Should healthy behaviors be part of employment expectations?

Obesity Facts

• Estimated annual medical cost of obesity in the U.S. was $147 billion in 2008, with medical costs for the obese $1,429 higher than those of normal weight.

• Obesity-related conditions include heart disease, stroke, Type 2 diabetes and certain types of cancer, some of the leading causes of preventable death.

• Non-Hispanic blacks have the highest age-adjusted rates of obesity at 47.8 percent, followed by Hispanics at 42.5 percent, non-Hispanic whites at 32.6 percent and non-Hispanic Asians at 10.8 percent.

• Obesity is higher among middle-aged adults, 40 to 59 years old (39.5 percent), than among younger adults, age 20 to 39 (30.3 percent), or adults 60 years old and older (35.4 percent).

• Among non-Hispanic black and Mexican-American men, those with higher incomes are more likely to be obese than those with low incomes.

• Higher income women are less likely to be obese than low-income women.

• There is no significant relationship between obesity and education among men. Among women, however, there is a trend: Those with college degrees are less likely to be obese compared with less educated women.

• By state, obesity prevalence ranged from 20.5 percent in Colorado to 34.7 percent in Louisiana in 2012. No state had a prevalence of obesity less than 20 percent.

• Higher prevalence of adult obesity was found in the Midwest (29.5 percent) and the South (29.4 percent). Lower prevalence was observed in the Northeast (25.4 percent) and the West (25.1 percent).

• Prevalence of obesity in Texas was 29.2 percent in 2012, down from 31 percent in 2010.

Source: Centers for Disease Control and Prevention

Texas Overweight and Obesity Statistics

• In 2009, nearly 66.8 percent of Texas adults were either overweight or obese.

• If Texas were to invest $10 per person per year in proven community-based programs to increase physical activity, improve nutrition and prevent smoking and tobacco use, the state could save $1 billion annually within five years through reductions in health care spending - a return of $4.70 for every $1.20.

• If the current trends continue, 20 million, or 75 percent, of Texas adults might be overweight or obese by the year 2040, and the cost to Texas could quadruple from $10.5 billion today to as much as $39 billion by 2040.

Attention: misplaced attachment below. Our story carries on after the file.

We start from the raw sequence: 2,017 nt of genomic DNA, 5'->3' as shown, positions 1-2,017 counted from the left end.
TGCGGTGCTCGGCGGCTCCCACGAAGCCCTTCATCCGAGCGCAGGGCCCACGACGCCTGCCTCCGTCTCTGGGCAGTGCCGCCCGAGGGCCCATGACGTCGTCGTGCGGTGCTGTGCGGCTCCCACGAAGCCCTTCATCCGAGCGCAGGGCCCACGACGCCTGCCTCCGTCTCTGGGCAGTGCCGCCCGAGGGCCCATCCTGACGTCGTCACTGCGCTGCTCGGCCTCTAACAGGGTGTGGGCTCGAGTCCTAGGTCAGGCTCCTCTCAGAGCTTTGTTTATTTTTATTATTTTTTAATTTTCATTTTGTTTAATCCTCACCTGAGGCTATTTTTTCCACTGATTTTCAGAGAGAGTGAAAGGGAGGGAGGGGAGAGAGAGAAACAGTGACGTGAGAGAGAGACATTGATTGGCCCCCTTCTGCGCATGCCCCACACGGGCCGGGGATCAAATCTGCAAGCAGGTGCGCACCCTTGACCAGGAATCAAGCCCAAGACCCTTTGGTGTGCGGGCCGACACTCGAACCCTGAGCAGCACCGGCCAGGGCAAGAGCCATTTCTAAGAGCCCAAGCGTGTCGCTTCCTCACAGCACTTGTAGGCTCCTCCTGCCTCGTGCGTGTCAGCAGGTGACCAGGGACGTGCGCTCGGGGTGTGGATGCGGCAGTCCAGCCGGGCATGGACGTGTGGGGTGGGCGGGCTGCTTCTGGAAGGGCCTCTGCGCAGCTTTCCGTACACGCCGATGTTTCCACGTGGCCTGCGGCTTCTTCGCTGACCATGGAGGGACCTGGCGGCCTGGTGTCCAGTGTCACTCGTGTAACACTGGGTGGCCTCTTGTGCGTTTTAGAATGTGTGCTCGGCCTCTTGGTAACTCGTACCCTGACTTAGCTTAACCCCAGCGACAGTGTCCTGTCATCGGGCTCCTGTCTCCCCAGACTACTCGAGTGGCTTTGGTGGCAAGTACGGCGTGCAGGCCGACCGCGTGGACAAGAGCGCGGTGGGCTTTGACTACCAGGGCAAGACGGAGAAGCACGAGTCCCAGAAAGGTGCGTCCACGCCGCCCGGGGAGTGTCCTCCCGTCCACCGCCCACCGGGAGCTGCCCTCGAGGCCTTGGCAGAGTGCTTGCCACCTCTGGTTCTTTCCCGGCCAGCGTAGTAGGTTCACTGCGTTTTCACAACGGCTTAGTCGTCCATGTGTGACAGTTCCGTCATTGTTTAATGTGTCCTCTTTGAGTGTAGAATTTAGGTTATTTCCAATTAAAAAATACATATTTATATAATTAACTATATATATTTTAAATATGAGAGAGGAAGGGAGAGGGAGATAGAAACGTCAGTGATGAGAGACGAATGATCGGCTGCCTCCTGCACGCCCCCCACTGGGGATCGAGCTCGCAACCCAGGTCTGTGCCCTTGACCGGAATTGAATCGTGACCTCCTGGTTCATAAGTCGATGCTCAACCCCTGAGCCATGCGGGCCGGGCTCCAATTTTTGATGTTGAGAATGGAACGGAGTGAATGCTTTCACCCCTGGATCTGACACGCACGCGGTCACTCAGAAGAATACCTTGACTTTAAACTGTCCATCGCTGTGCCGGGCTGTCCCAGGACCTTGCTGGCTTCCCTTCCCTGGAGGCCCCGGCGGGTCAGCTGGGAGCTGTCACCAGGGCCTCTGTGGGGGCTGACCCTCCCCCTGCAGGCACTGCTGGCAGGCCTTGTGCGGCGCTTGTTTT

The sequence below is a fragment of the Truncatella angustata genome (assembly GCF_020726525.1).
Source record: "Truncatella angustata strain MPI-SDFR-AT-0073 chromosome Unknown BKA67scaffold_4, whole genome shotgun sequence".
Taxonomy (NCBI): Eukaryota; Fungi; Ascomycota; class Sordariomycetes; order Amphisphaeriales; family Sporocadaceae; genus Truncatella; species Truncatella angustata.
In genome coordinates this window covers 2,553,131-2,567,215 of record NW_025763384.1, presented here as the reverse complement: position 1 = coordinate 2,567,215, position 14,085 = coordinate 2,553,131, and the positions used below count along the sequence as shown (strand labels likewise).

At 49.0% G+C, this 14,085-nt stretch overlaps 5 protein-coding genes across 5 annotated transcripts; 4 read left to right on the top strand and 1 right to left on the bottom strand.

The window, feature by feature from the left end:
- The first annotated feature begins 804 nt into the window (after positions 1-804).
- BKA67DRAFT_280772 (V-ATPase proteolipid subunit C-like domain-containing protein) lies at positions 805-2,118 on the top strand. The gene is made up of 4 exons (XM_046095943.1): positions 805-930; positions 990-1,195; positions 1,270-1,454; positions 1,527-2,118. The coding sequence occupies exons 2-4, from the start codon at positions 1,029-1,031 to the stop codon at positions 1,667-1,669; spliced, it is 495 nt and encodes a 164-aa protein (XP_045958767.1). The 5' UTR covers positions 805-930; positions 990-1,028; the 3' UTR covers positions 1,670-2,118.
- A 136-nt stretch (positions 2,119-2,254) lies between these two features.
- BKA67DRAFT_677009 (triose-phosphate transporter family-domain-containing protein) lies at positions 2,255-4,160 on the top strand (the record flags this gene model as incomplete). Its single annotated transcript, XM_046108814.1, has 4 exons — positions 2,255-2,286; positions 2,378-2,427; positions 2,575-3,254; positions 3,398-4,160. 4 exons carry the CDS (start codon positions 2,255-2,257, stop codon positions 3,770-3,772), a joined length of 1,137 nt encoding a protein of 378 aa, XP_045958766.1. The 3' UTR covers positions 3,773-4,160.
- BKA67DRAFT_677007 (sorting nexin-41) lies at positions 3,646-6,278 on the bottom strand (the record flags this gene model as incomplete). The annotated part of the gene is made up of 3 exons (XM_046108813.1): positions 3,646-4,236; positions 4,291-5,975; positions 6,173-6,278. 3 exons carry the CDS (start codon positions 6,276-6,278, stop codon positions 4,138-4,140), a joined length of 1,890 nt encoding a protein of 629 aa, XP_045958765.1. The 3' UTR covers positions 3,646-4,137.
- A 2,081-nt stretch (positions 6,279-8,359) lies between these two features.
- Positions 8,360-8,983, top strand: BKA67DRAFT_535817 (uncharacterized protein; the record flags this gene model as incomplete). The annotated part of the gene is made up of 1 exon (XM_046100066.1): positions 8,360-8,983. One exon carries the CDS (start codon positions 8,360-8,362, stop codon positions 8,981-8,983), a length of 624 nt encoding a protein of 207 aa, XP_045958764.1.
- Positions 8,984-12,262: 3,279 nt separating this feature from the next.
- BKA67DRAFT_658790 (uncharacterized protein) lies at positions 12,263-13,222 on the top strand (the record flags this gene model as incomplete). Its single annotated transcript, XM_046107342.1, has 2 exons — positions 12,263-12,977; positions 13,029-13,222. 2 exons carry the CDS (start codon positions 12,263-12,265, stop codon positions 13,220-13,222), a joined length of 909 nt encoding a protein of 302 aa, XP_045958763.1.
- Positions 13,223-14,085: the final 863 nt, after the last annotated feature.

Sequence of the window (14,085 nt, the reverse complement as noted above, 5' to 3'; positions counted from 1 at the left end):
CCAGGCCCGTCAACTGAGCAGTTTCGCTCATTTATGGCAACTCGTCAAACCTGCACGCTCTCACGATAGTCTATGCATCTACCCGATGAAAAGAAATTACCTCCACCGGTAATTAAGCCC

• In 2009, 15.6 percent of Texas high school students were reported to be overweight, and 13.6 percent were obese.

Source: DSHS Obesity Data Sheet May 2010

"Why are we still fat?" John Peters asked at a recent Obesity Issues Program in Aurora, Colo., which was sponsored by the National Press Foundation.

For the first time in human history, the number of people on the planet who are overweight or obese equals the number who are undernourished, said Peters, a professor and chief strategy officer for the Anschutz Health and Wellness Center at the University of Colorado.

"This is not a new epidemic," Peters said. "It's been around for 30 years."

Scientists have determined many causes that lead to an overweight and obese population, and they have also provided many solutions to curb the epidemic. However, people have continued to either grow or remain fat.

Based on decades of research, Peters believes people do not have good enough reasons not to be fat. He offered an alignment of individual and collective purposes as a way to curb the obesity epidemic.

Survival for a healthy society is about economic health, jobs, global competitiveness and education, all of which provide the means by which people have healthy, productive lives, he said.

Peters posed this question: "Should healthy behaviors be part of employment expectations?"

The leader in nutrition research elaborates about his response to this question, and Crossroads residents and a professor at the University of Texas offer their reactions, as well.

Pro: Businesses should require healthy activity at work

Con: Improved health should be workplace option, not requirement